I’m going to ask you a question. A genuine question. A pertinent question.
Do you, by any chance, suddenly find yourself wanting to sing?
That’s magic too, in a way, so to speak, how, if you know the song, and you see the words, you can’t quite help yourself hear them being sung. How they just get called up like that, like magic.
Most magic is about belief, or, at least, half-belief (like the fun of pretending that there really is a Santa Claus, or that you’re being chased home by a wolf, or of riding a roller coaster and making yourself more scared than you need to be).
It’s fun to be fooled – when you want to be.
A lot of magic relies on what they call the “art of illusion,” or “sleight-of-hand.” Or at least a lot of practice. Like most card tricks, and, yes, like Knibbling – which is what prompted this post.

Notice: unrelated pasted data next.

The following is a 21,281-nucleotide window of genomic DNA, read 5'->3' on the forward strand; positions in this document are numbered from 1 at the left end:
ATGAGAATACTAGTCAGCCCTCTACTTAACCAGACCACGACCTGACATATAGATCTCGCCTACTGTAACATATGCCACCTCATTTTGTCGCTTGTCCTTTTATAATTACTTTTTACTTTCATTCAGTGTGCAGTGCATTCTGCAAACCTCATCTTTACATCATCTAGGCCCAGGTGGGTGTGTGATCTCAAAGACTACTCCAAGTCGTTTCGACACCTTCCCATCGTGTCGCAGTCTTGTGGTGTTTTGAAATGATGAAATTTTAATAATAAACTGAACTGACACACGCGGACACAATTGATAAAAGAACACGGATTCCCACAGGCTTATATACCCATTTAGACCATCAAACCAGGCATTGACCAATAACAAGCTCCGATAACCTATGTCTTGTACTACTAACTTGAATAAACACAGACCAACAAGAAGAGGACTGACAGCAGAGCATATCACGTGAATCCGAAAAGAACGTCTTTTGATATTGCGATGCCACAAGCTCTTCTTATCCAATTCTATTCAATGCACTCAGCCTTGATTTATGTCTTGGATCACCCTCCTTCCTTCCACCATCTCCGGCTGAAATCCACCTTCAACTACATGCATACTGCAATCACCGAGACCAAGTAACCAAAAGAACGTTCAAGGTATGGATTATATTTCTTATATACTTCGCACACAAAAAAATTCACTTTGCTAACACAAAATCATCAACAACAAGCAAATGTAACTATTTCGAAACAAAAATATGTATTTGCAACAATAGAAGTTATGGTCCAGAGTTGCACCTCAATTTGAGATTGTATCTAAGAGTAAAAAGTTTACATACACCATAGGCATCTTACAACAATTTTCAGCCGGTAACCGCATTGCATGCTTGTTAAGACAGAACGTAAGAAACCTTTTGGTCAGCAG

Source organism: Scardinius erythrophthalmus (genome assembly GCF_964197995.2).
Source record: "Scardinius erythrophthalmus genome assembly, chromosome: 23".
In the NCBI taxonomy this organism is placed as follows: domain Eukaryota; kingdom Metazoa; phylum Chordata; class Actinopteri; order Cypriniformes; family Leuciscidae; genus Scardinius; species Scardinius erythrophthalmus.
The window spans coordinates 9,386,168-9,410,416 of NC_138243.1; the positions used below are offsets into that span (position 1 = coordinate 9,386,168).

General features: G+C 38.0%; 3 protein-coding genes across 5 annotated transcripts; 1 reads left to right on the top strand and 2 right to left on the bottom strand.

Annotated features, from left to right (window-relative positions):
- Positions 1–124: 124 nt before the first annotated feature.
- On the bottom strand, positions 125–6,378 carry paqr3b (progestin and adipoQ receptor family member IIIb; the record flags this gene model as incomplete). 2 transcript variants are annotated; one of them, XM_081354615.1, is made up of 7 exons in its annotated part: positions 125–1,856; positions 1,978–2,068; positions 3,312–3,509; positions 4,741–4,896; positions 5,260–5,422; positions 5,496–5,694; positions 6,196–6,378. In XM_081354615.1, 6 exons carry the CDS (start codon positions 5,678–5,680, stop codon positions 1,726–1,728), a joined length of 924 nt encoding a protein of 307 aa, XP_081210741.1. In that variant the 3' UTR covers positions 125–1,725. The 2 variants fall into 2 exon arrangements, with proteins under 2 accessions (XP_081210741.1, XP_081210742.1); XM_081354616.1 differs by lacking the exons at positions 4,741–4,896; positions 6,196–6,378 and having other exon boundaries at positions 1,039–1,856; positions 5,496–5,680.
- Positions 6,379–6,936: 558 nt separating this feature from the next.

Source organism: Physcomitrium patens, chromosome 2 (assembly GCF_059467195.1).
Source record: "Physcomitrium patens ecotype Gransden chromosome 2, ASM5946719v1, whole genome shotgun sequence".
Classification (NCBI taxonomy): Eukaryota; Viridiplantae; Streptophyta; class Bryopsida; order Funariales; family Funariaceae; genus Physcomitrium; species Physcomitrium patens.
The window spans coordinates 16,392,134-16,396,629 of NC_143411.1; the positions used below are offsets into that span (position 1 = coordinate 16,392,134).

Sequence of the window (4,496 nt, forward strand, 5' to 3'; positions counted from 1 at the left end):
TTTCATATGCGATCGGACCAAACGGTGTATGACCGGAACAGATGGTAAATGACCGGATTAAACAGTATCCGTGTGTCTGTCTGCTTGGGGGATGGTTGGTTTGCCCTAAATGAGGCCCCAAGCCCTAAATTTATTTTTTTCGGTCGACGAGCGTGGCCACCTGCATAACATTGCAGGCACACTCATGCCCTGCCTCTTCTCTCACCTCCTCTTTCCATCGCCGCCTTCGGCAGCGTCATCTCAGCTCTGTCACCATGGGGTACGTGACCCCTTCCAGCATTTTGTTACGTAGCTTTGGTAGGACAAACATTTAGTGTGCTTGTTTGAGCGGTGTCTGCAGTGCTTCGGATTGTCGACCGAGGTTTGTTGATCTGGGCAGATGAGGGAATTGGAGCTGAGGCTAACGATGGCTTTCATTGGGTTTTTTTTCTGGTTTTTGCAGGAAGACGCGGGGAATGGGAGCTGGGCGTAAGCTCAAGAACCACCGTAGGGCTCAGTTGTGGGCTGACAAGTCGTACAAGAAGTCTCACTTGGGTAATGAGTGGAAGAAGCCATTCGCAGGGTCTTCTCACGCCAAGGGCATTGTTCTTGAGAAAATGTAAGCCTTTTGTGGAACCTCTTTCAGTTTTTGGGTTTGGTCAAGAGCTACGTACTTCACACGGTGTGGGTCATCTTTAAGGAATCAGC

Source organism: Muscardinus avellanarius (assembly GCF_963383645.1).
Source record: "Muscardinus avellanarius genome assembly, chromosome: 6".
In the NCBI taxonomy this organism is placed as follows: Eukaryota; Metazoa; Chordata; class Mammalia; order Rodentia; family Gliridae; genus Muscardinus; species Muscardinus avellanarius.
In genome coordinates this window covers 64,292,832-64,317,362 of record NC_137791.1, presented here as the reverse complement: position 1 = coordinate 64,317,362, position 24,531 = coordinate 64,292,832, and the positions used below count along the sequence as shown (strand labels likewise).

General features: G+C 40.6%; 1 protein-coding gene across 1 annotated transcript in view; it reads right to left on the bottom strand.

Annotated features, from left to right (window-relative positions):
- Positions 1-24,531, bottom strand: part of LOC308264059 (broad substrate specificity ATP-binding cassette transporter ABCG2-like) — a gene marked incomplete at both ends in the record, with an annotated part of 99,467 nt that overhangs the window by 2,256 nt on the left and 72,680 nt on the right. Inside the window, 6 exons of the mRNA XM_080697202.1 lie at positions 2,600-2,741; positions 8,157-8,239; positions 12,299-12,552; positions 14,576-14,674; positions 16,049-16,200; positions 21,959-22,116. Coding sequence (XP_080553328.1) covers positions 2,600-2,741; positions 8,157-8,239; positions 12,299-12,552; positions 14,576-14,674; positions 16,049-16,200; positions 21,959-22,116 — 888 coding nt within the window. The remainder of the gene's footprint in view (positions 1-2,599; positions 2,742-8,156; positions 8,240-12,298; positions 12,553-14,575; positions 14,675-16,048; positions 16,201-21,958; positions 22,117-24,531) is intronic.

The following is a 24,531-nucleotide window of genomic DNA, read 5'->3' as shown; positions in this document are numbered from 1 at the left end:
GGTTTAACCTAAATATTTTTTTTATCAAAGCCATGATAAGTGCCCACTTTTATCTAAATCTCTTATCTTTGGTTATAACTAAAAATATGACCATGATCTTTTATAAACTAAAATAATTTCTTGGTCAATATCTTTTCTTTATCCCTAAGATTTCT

I received an email from someone who loved the idea of Knibbling and wanted to perform it for some kids – but found it a little too challenging to master. She saw it as a kind of magic act. Which, in a way, it is. And, in another way, isn’t – like all magic. In answering her query, I was reminded of something called “mathematical card tricks.”
Mathematical card tricks rely not on neither illusion nor sleight of hand nor actually any skill at all, but on the mathematical properties of a deck of cards – mathematical properties, you know, how half are red and half black, how there are odd and even cards, and 4 suits and 13 cards in each.
In scanning the web for examples of this kind of trick (a very unique kind of trick, which is often as amazing to the performer as it is to the audience), I found one site which proved to be exemplary. Called The Card Trick Teacher, it features a collection of more than 25 videos, each, clearly and patiently instructing you on how each trick works. Again, these tricks are not illusions. And not really tricks. But they are as magical and as tricky as mathematics itself.
Here’s one of the easiest to learn. It’s called the Amazing Nine Card Math Trick.
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